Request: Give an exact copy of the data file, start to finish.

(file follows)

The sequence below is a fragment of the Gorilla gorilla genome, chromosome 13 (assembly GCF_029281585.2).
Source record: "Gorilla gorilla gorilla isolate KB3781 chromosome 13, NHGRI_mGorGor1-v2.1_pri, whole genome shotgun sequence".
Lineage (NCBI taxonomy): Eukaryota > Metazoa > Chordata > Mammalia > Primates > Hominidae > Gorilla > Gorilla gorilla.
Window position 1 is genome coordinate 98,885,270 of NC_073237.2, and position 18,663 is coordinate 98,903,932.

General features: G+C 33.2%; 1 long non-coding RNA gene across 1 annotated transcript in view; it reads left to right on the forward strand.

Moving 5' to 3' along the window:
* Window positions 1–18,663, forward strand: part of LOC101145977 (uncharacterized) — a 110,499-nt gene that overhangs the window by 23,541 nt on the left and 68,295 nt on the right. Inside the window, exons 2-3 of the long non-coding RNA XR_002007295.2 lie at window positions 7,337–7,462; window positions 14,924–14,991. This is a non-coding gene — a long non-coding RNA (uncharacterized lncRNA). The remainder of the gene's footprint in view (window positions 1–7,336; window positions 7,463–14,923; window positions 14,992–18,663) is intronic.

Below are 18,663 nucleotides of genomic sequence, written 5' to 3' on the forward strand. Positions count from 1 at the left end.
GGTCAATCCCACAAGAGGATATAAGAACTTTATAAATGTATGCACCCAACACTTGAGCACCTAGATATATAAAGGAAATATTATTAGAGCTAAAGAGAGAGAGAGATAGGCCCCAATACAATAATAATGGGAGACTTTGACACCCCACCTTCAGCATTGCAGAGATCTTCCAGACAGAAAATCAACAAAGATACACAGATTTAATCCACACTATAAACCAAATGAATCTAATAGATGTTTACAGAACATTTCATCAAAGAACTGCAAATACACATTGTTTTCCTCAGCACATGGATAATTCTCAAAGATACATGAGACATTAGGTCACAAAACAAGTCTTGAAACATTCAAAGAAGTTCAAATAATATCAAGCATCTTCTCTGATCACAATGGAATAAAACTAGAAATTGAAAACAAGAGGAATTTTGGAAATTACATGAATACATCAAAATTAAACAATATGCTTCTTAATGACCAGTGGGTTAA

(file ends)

The sequence below is a fragment of the Gorilla gorilla genome, chromosome 13 (assembly GCF_029281585.2).
Source record: "Gorilla gorilla gorilla isolate KB3781 chromosome 13, NHGRI_mGorGor1-v2.1_pri, whole genome shotgun sequence".
Lineage (NCBI taxonomy): Eukaryota > Metazoa > Chordata > Mammalia > Primates > Hominidae > Gorilla > Gorilla gorilla.
Window position 1 is genome coordinate 98,885,270 of NC_073237.2, and position 18,663 is coordinate 98,903,932.

General features: G+C 33.2%; 1 long non-coding RNA gene across 1 annotated transcript in view; it reads left to right on the forward strand.

Moving 5' to 3' along the window:
* Window positions 1–18,663, forward strand: part of LOC101145977 (uncharacterized) — a 110,499-nt gene that overhangs the window by 23,541 nt on the left and 68,295 nt on the right. Inside the window, exons 2-3 of the long non-coding RNA XR_002007295.2 lie at window positions 7,337–7,462; window positions 14,924–14,991. This is a non-coding gene — a long non-coding RNA (uncharacterized lncRNA). The remainder of the gene's footprint in view (window positions 1–7,336; window positions 7,463–14,923; window positions 14,992–18,663) is intronic.

Below are 18,663 nucleotides of genomic sequence, written 5' to 3' on the forward strand. Positions count from 1 at the left end.
GGTCAATCCCACAAGAGGATATAAGAACTTTATAAATGTATGCACCCAACACTTGAGCACCTAGATATATAAAGGAAATATTATTAGAGCTAAAGAGAGAGAGAGATAGGCCCCAATACAATAATAATGGGAGACTTTGACACCCCACCTTCAGCATTGCAGAGATCTTCCAGACAGAAAATCAACAAAGATACACAGATTTAATCCACACTATAAACCAAATGAATCTAATAGATGTTTACAGAACATTTCATCAAAGAACTGCAAATACACATTGTTTTCCTCAGCACATGGATAATTCTCAAAGATACATGAGACATTAGGTCACAAAACAAGTCTTGAAACATTCAAAGAAGTTCAAATAATATCAAGCATCTTCTCTGATCACAATGGAATAAAACTAGAAATTGAAAACAAGAGGAATTTTGGAAATTACATGAATACATCAAAATTAAACAATATGCTTCTTAATGACCAGTGGGTTAA